(ii) shuffling between off-band and on-band frequencies - With the new MITLL chips, we are able to image the full 10 arcmin field for two discrete frequencies. We can also choose a narrow bandpass for the on-band line and a much broader bandpass (factor of 4-5) for the off-band image so that we incur only a 20% overhead for the off-band image.

(iii) for time-varying sources, we can step the charge in one direction only switching between a line and a reference frequency. For example, a compact variable source imaged through a narrow aperture in the focal plane forms a narrow image at the detector. We can switch between the line and a reference frequency many times forming a set of narrow interleaved images at the detector. For example, some x-ray binaries produce strong emission lines that vary on 0.1 Hz timescales. With a slit only 4 pixels wide, we can obtain 500 images in the emission line, interleaved with a further 500 images at a reference frequency. The reference frequency is a measure of the atmospheric stability during the time series.

(iv) adaptive frequency switching with charge shuffling - When imaging spectral lines that fall between OH bandheads or on steeply rising continua, a powerful feature is the ability to shuffle between on and off bands but where the off band is alternated between two or more frequencies either side of the on-band frequency. This can be used to average out either rapid variations in blocking filters or the underlying spectral continuum.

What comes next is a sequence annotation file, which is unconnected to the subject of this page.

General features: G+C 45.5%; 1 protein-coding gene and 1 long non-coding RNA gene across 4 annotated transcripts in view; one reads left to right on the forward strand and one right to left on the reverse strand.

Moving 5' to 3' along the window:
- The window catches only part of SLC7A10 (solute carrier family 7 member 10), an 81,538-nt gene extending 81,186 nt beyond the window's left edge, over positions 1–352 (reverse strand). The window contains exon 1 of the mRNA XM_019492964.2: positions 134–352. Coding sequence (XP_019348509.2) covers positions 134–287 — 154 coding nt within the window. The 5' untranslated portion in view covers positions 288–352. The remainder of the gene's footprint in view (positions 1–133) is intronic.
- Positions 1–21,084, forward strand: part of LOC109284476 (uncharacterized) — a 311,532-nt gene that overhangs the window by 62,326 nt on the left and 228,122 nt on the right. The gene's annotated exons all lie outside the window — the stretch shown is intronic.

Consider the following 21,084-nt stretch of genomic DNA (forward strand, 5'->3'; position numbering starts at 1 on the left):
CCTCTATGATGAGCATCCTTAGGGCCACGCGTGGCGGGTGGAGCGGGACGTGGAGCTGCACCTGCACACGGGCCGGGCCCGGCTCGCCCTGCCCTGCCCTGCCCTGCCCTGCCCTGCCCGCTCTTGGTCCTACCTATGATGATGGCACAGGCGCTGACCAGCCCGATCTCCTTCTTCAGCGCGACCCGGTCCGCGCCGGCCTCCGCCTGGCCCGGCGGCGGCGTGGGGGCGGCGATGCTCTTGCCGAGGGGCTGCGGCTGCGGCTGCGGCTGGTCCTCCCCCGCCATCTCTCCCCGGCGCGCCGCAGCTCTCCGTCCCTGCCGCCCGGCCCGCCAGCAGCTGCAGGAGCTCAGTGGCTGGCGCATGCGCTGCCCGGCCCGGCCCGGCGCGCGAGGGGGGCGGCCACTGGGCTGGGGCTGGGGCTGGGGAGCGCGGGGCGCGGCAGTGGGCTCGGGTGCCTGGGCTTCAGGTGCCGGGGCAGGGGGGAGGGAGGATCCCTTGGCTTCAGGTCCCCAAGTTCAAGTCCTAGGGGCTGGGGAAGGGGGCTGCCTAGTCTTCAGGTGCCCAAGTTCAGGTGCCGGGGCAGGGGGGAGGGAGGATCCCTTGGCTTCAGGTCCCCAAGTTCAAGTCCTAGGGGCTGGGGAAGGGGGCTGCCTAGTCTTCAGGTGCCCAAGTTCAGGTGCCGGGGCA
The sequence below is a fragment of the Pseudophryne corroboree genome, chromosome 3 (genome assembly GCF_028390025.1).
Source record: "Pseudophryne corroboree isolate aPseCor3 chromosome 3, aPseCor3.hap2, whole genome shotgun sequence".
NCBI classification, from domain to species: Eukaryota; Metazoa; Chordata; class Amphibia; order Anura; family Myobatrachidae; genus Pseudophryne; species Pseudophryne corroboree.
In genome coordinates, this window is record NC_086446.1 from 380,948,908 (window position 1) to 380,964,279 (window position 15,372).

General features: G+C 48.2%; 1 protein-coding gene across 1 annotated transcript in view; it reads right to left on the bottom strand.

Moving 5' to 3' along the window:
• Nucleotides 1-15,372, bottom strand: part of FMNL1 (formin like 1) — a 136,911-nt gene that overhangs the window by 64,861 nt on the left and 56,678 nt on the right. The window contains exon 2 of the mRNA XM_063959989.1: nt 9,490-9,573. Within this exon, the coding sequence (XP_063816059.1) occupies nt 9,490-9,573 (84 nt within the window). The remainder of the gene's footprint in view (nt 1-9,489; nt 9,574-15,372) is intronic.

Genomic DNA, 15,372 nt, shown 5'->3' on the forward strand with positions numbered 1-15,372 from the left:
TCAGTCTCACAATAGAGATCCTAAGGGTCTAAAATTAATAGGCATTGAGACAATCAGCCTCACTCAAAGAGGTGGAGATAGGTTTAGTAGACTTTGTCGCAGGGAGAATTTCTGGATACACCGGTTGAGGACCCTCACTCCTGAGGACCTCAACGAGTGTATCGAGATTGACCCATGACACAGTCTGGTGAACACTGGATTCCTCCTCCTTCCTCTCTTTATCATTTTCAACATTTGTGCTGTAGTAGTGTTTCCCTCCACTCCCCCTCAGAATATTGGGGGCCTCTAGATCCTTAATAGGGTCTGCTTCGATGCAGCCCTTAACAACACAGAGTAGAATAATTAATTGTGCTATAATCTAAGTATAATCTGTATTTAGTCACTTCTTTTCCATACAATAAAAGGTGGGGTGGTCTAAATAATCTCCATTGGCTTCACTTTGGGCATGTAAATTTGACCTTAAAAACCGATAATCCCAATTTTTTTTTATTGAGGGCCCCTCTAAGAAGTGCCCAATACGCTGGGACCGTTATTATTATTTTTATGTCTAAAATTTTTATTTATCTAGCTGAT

(v) shuffling charge in one direction with a narrow focal plane slit - This allows us to produce a long-slit spectrum of an extended source. While this is vastly less efficient than using a long-slit spectrograph, this is a fundamental requirement for establishing the parallelism of reflecting mirrors at few micron spacings. Conventional methods are an order of magnitude slower.

More details can be found on other links at this web site.

Acknowledgments:  AAO Directors past and present, R.D. Cannon and B.J. Boyle, and the Head of Instrumentation, K. Taylor,  have strongly supported the development of TTF. We are indebted to J.R. Barton for implementing the shuffle mode, to L.G. Waller for instrument sequencer hardware, to T.J. Farrell for control software, and to E.J. Penny and C. McCowage for TTF control hardware.